His business card now reads “Donald Snider – Artist.”
During a 40-year career practising law at his Kingston Road office, Donald Snider affixed his signature to countless wills and real estate contracts. He retired in 2011 and has since turned his attention to signing his name on the corner of a different sort of surface. He is taking a second look at his first love – painting.
“I took art courses at Central Tech and Ontario College of Art from 1959 until I started law school in 1974,” he said. Those art courses included painting, drawing and sculpture.
“It was just a hobby, and then when I retired, after 40 years of doing nothing artistic, four years ago I went to an art class in Florida and got right back into it as though I’d never stopped. So I’ve been playing with it for four years after a 40-year absence.”
Working in his preferred mediums of acrylic and oil in his brightly-lit home studio, Snider paints mostly from photographs to create colourful landscapes reminiscent of the Group of Seven. He is also influenced by the work of local artist Doris McCarthy, whom he counted as a friend as well as a neighbour in their woodsy Scarborough Bluffs neighbourhood. His paintings range in size from 18 by 24 inches to as large as four feet by six feet. One particularly large piece was commissioned by the Rouge Valley Health Foundation.
“My studio is 10 by 18 so working on that big one, you could hardly move in the studio for it,” he said.
He recently held his first solo show and was buoyed by the warm reception.
“I don’t think, in his mind, he ever really thought it would be where it is today, which is in a very short period of time,” says his other first love, his wife, Yvonne. “The appreciation that’s been shown for his talent is quite a shock, I think, to him.”
The two met when Don was in Grade 11 and Yvonne in Grade 9 at Malvern Collegiate. They’ve been together for 56 years. According to Yvonne, Don’s love of art and the arts has always been there, right from the time they were in high school.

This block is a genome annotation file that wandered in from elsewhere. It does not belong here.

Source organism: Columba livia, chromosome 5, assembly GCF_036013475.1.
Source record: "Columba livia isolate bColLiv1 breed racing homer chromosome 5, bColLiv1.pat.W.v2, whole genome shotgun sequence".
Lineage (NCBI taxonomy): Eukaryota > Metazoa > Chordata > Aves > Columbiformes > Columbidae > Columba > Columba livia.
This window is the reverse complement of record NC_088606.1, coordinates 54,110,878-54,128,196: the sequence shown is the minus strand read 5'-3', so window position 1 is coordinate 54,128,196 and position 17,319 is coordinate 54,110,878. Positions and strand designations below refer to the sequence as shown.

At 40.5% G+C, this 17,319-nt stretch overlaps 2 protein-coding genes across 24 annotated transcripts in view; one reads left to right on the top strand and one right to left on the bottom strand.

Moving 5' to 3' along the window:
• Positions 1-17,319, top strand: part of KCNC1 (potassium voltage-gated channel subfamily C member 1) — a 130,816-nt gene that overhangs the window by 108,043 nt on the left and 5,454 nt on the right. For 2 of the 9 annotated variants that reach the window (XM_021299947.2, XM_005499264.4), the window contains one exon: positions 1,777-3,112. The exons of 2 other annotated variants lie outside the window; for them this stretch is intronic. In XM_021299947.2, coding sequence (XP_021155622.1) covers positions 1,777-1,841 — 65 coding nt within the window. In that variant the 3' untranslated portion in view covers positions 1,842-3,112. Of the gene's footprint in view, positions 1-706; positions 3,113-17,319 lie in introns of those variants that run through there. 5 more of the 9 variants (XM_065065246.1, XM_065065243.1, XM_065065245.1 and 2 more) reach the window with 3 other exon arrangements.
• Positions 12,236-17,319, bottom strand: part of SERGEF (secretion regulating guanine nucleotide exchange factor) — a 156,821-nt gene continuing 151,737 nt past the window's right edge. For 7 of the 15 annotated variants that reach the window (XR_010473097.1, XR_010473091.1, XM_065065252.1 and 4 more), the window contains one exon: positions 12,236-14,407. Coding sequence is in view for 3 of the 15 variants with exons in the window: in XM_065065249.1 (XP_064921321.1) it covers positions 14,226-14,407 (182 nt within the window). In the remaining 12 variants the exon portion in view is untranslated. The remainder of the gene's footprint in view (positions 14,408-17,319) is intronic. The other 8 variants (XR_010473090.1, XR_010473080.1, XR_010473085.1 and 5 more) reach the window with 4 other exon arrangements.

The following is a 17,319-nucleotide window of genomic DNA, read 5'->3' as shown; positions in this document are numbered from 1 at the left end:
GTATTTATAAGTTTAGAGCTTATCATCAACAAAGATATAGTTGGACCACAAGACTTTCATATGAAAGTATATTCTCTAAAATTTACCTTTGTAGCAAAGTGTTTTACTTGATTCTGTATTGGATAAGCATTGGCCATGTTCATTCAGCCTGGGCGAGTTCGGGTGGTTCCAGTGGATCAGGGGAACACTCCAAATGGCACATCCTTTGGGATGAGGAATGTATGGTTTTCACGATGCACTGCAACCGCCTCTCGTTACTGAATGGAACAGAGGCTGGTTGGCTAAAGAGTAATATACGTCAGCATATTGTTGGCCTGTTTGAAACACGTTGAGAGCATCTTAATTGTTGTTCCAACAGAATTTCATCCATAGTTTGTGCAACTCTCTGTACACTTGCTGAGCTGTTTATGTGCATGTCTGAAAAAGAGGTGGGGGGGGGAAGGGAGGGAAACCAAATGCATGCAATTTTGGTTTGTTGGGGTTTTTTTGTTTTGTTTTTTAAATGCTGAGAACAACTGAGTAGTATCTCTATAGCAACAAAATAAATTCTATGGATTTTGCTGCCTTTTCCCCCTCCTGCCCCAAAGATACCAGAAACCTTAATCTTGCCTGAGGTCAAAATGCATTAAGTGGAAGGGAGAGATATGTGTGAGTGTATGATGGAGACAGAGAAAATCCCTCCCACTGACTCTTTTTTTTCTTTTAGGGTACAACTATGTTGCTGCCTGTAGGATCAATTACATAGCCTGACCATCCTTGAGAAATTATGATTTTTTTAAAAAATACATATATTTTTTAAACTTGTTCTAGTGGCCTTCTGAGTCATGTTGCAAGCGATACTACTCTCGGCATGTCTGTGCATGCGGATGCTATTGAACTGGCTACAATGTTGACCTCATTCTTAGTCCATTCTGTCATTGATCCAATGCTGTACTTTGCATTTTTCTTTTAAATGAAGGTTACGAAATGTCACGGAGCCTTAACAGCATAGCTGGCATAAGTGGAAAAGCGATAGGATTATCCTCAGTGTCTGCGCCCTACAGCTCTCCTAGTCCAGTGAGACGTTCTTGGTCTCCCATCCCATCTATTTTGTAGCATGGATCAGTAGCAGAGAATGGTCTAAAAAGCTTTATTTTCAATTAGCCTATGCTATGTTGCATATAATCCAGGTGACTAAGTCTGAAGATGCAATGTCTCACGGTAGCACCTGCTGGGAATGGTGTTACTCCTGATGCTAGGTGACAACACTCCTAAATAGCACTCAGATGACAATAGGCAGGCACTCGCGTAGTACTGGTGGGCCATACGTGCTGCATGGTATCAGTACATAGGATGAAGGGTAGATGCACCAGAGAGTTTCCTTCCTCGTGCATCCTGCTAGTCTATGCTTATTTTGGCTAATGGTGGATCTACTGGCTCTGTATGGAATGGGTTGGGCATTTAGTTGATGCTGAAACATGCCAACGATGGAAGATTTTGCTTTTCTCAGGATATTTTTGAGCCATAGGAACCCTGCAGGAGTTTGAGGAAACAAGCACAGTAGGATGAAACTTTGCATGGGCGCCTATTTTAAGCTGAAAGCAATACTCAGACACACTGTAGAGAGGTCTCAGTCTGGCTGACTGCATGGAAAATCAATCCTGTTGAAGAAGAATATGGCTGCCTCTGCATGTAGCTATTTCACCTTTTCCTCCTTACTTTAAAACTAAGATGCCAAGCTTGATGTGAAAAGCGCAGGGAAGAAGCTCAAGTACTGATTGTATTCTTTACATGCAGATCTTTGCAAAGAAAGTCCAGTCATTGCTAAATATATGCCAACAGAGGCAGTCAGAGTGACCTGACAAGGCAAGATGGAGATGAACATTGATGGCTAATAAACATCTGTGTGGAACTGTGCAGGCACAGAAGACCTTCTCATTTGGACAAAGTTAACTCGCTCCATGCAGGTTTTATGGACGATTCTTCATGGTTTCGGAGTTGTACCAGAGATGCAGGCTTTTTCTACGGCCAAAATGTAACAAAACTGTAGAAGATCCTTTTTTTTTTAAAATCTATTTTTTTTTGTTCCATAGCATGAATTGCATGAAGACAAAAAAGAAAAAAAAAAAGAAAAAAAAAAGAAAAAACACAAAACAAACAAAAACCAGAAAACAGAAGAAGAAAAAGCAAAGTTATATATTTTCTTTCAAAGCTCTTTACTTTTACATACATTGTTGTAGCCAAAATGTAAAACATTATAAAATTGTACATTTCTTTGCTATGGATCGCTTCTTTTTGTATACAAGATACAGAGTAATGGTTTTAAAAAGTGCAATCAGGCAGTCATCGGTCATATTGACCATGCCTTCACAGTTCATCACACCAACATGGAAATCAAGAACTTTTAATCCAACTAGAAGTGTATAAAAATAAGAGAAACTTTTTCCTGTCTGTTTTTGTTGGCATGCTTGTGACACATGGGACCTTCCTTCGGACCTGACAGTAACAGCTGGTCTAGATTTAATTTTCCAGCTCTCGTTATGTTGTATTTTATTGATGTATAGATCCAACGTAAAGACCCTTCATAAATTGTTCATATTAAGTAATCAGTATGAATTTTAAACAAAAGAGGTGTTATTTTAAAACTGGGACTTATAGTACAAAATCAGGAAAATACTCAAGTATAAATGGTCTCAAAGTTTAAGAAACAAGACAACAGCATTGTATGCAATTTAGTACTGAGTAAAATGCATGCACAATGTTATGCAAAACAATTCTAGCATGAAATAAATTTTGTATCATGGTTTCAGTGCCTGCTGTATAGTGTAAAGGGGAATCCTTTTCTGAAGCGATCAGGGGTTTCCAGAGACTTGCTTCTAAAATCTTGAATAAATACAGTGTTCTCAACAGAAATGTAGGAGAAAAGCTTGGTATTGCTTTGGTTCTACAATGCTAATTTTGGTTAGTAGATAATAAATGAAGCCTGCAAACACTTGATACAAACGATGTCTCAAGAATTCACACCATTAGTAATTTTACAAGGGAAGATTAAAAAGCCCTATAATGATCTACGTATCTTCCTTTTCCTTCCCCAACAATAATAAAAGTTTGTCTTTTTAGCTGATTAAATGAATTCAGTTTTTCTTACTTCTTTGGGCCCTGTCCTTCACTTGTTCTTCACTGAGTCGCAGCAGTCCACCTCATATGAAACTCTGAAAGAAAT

“When we became a couple, in my mind it was always a part of who he was,” she said. “As our lives evolved and changed and we had children and Don changed careers the artist side of him was suppressed. He didn’t have time.”
Before becoming a lawyer, Snider had been a merchant. He first worked at and later bought, in 1959 when he was only 21, a shoe store in the same Kingston Road location that would become his law office in 1979. The couple raised three children who have gifted them with eight grandchildren.
Family makes for popular subject matter in Snider’s pieces and those works, Yvonne says, are greatly appreciated.
“It brought back an awful lot to them as to what his talents really are,” she said.
She has been the subject of a few of his works. One, a picture of her walking their standard poodle Quiz, strikes a sentimental chord with her.
“When he painted the picture of me across the road with the dog, and I’m going to get emotional here, I didn’t know and I really cried. It was a really lovely gesture.”
The couple owns a home in Largo, Florida, on the Gulf coast. When they spend time there, Don loves to join the local art classes, but Yvonne points out it’s mostly for the social interaction.
“Even though he might go to the art classes down there just to keep in touch with the people, he still takes all his own subject matter,” she said.
Although the Gulf coast makes for a warm getaway from Toronto winters, and Snider does paint when they visit, he is not as inspired by the Florida landscape as he is by other destinations. This past summer the avid travelers went on a Scotch tasting holiday which resulted in a large painting of the Scottish Highlands.
Snider doesn’t yet have a website but anyone interested in viewing his artwork can email email@example.com to arrange an appointment. Visitors will most likely find him tucked away in his studio where, as he jokes, “Yvonne locks me in and I’m told to work.”
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